• JBCarpentryPlusLTD

D.I.Y Wallpaper Stripping!

Updated: Aug 20, 2021

Wallpaper stripping doesn't have to be a nightmare! With the right tools and a bit of know-how, anyone can strip wallpaper quickly and efficiently, and you might even enjoy it. It can be extremely satisfying watching the paper peel off of your walls and ceilings in nice even chunks. On the other hand, it can be VERY frustrating when it comes off inch by inch and takes all day to strip a single room! With the knowledge you gain throughout this guide, wallpaper stripping nightmares will be a thing of the past and you'll be able to strip the stickiest of wallpaper in minutes - not hours!

Wallpaper scraping tips

We'll start with a list of the tools you will need to get the job done:

  • Electric wallpaper steamer

  • Scraper

  • Scoring tool - optional

  • Old towel/rag

  • Masking tape

  • Dust sheet

First things first, prepare your work area. Peeled wallpaper will be wet, sticky, and messy, so always ensure you prep and cover the area with dust sheets to keep everything clean.

Always be aware of live electrical outlets! It may be a good idea to cut the power in the room you are removing the wallpaper from and also to use masking tape to cover outlets and switches. Cutting the power will prevent any electrical accidents, and the masking tape will prevent excess water from the steamer from seeping into your outlets and switches. A safe working environment is always important!

You may also want to use your masking tape to cover skirting and architrave or anything else that you want to avoid getting wet.

Understanding what your walls are made up of can be helpful too. Plaster is absorbent and steaming it for too long may cause water build-up. This isn't a big problem though as the plaster will dry out. Drywall, however, could cause more problems if it gets wet. You can still steam over drywall, but be much more cautious when doing so. If the drywall gets too wet, it can easily crack or chip and we don't want any unnecessary work!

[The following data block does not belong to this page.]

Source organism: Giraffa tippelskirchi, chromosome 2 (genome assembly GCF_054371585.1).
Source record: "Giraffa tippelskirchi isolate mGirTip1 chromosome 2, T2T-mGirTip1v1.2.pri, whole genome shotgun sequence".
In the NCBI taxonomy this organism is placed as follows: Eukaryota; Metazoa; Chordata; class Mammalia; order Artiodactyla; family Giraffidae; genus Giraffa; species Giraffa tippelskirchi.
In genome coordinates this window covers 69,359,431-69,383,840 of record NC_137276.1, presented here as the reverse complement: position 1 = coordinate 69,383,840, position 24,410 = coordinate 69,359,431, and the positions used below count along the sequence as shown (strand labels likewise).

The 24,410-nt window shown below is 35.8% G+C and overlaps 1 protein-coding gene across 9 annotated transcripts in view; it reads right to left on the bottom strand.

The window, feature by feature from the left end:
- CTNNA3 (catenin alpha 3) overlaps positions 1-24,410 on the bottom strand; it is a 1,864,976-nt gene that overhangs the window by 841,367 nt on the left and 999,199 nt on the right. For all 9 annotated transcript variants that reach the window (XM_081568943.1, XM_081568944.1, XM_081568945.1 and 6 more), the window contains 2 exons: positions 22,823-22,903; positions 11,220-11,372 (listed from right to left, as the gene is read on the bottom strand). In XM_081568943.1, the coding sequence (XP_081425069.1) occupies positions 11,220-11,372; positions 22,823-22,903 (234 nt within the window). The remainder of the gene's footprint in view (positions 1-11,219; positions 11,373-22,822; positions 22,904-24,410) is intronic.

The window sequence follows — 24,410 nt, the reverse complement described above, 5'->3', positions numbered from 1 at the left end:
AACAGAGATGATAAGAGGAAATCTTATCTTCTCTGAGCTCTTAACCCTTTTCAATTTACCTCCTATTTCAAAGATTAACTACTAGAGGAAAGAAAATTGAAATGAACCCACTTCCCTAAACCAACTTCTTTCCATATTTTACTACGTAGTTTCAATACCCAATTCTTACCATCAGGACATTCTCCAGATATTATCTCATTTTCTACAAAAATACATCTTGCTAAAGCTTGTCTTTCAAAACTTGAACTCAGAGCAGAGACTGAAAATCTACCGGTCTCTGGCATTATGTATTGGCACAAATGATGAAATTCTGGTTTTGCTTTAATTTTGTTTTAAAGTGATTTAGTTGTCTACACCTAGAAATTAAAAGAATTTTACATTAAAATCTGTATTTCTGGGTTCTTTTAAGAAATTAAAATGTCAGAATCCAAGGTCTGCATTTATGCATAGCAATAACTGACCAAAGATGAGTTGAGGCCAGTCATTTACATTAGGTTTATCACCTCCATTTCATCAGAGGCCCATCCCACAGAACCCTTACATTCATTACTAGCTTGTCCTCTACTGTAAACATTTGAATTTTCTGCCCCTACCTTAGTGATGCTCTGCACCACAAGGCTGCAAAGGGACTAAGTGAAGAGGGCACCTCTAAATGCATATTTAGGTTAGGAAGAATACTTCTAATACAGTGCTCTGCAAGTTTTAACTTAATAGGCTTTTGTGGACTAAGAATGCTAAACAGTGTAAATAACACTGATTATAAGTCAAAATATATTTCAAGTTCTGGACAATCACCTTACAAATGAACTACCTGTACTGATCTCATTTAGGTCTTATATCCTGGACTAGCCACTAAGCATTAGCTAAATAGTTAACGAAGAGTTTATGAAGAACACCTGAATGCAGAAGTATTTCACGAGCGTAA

Once you have prepped the area, fill your steamer to the maximum line with water. Attach the hose with the rectangular-shaped applicator on the end. Plug it in and wait for it to heat up, this usually takes around 10 minutes.

In the meantime, we will start by using the scoring tool - or the sharp corner edge of the scraper to 'score' lines into the paper. Ideally, these lines are just deep enough to penetrate the paper, but no deeper! Often, there will be a layer of backing paper underneath the visible wallpaper. This will be removed as well, so scratching through this layer is not an issue. However, we don't want to create extra work for ourselves before painting or re-applying wallpaper by leaving deep lines in the plaster or drywall underneath. These 'scores' should cross over each other to form manageable pieces that we can peel off one at a time. The sizes and shapes of these lines and pieces do not matter, all that matters is that we can penetrate as much of the surface area as possible with our steamer. The lines allow the steam to get underneath the paper in more areas, thus forcing the adhesives to break down at a much faster rate, whilst also allowing us to pull or scrape off more suitably sized pieces each time.